Memorial University has awarded the main construction contract for the Core Science Facility to Marco Services Limited.
The contract, known as CP-3R, is for the remaining work on the building. Construction will resume on the project this spring. It is slated to open for the fall semester in 2020.
“The development of our new Core Science Facility at Memorial University is the cornerstone of our infrastructure renewal plan and vital for the continued success of our great university,” said President Gary Kachanoski. “Once complete, the core science facility will enhance our ability to recruit and retain world-class faculty who will provide the best education for undergraduate and graduate students.”
The tender award has cleared all the approval stages, including the Board of Regents and the provincial government. It follows the cancellation of the tender last summer following bids above original estimates. Memorial reworked the plans and specs for the project and reissued the tender last fall. Bids for the new package were opened on March 2, 2017. The approved contract is for $240.6 million before taxes.
The teaching and research space will be occupied primarily by the Departments of Biochemistry, Biology and Chemistry in the Faculty of Science, the Department of Electrical and Computer Engineering in the Faculty of Engineering and Applied Science and labs from the Core Research Equipment and Instrument Training (CREAIT) Network. The building will also contain Technical Services’ Cryogenics Facility, the Faculty of Science’s Central Chemical Stores Facility and an Aquatics Facility that is part of Memorial University’s Animal Care Facilities.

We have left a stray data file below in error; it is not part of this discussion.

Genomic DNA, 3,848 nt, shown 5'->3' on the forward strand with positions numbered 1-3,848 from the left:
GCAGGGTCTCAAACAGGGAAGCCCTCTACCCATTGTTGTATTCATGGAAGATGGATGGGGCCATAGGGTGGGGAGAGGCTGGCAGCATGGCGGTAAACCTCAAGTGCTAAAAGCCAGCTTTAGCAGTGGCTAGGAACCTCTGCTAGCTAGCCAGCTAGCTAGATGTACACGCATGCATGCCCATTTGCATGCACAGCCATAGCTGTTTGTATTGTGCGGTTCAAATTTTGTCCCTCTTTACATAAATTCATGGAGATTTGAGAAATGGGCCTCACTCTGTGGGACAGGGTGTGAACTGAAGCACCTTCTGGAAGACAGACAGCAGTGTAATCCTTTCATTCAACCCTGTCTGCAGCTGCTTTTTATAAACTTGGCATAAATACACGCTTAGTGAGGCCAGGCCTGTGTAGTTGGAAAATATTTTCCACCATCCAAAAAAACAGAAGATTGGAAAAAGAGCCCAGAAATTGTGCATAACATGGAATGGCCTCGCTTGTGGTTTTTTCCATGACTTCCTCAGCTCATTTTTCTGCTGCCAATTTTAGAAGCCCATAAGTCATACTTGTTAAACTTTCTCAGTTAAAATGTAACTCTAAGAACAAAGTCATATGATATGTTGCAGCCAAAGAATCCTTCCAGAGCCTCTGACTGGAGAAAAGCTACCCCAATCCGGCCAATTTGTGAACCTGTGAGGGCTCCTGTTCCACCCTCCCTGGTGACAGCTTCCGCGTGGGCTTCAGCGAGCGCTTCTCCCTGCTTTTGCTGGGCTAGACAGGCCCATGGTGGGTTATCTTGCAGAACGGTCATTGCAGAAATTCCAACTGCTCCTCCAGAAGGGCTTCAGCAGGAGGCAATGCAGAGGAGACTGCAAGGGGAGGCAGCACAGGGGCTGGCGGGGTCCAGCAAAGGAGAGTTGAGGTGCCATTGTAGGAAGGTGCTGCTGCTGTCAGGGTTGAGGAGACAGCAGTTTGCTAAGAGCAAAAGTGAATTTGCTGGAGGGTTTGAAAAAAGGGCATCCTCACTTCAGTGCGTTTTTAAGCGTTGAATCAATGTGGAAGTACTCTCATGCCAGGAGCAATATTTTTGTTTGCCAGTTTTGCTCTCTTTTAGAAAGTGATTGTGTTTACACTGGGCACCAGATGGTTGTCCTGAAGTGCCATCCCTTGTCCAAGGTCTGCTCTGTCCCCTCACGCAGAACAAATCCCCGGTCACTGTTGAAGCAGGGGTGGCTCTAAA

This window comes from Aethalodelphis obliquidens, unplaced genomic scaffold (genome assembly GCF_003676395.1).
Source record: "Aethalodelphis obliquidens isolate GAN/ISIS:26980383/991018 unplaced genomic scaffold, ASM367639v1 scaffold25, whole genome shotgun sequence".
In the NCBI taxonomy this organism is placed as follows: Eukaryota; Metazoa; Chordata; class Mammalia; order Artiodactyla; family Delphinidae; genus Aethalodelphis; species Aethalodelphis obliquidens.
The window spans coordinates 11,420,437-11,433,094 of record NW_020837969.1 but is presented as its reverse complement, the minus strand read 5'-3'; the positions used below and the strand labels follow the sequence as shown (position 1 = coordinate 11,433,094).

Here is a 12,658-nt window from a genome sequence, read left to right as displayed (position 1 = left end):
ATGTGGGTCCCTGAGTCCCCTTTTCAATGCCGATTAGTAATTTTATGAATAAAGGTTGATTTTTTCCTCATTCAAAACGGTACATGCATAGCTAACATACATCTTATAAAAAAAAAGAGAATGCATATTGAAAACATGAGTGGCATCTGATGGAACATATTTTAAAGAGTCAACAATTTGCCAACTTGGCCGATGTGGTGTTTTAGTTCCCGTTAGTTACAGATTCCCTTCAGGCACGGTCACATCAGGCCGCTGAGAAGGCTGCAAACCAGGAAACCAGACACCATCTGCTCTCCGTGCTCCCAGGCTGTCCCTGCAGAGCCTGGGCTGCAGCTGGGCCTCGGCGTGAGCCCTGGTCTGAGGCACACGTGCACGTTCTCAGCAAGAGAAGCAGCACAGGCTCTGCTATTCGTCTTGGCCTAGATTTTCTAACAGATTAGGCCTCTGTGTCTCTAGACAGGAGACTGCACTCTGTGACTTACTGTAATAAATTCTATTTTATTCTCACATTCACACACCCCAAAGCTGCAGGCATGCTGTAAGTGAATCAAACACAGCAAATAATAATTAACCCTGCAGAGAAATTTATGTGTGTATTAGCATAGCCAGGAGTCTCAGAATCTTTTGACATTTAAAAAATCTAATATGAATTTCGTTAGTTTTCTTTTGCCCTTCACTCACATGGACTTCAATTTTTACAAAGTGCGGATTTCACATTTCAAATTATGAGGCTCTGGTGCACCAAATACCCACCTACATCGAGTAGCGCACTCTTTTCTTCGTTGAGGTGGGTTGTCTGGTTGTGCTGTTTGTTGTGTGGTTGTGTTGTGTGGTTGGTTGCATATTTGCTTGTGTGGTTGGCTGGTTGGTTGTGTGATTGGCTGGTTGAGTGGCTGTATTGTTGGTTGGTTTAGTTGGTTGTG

The building will also be Memorial’s home for the Ocean Frontier Institute, a $220 million research partnership with Dalhousie University and the University of Prince Edward Island.
The global project budget is $325 million. Memorial will contribute $200 million. The Government of Canada, through its New Building Canada Fund, is providing support of $99.9 million with the remaining $25.1 million being provided from the Government of Newfoundland and Labrador through its Hebron project settlement.
The facility was designed by HOK and Hearn/Fougere Architects. The building has three pavilions; three tower blocks separated by two tall vertical atria spaces. The ground floor will be as transparent as possible with a large concourse on the north side serving as the main entrance lobby. The building will be connected to the University Centre.